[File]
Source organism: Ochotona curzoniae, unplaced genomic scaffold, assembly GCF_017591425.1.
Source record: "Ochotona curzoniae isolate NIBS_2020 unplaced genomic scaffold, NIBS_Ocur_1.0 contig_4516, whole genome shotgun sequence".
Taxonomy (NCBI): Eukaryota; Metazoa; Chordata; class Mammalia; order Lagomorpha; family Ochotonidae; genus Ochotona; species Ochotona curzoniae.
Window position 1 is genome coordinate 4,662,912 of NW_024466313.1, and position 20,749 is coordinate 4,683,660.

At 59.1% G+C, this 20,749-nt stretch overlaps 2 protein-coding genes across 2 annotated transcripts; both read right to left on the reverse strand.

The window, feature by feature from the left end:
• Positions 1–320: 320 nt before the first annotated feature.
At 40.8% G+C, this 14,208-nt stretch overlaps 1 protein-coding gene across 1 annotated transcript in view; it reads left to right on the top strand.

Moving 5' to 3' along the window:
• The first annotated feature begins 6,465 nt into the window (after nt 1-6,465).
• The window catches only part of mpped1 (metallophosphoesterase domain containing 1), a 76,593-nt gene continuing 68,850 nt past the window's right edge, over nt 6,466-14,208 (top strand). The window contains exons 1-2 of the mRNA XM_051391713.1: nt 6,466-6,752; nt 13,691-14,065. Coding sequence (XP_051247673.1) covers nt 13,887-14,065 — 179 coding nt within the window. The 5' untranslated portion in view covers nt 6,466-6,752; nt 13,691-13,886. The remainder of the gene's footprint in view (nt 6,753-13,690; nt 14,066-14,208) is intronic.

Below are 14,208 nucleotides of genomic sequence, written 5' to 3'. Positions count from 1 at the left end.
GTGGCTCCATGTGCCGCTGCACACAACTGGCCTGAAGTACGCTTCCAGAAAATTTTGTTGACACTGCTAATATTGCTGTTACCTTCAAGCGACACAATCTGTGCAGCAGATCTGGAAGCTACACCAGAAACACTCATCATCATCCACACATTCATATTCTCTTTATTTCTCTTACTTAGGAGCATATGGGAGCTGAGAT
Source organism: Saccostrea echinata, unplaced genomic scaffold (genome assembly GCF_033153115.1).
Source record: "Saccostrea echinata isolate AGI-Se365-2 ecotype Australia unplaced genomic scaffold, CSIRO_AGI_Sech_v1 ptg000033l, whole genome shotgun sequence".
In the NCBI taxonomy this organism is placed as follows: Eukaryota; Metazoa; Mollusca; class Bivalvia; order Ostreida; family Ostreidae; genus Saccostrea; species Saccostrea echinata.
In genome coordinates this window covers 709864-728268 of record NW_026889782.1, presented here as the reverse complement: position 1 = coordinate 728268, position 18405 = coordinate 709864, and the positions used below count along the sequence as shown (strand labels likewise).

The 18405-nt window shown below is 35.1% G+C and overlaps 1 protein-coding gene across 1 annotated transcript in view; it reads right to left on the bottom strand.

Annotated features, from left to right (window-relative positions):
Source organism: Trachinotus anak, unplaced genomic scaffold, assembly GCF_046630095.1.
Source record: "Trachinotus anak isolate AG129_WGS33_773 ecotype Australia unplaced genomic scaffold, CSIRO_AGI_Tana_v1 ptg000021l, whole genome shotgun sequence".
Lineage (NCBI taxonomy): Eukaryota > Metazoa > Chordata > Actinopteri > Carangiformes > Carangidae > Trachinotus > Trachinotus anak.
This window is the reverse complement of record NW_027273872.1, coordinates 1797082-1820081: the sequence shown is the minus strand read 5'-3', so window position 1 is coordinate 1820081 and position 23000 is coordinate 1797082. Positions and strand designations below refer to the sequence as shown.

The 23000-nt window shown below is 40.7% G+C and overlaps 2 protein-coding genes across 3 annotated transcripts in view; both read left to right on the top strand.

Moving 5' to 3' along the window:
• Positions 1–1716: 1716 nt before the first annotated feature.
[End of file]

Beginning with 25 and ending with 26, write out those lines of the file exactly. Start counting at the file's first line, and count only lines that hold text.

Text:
Moving 5' to 3' along the window:
• Positions 1–1716: 1716 nt before the first annotated feature.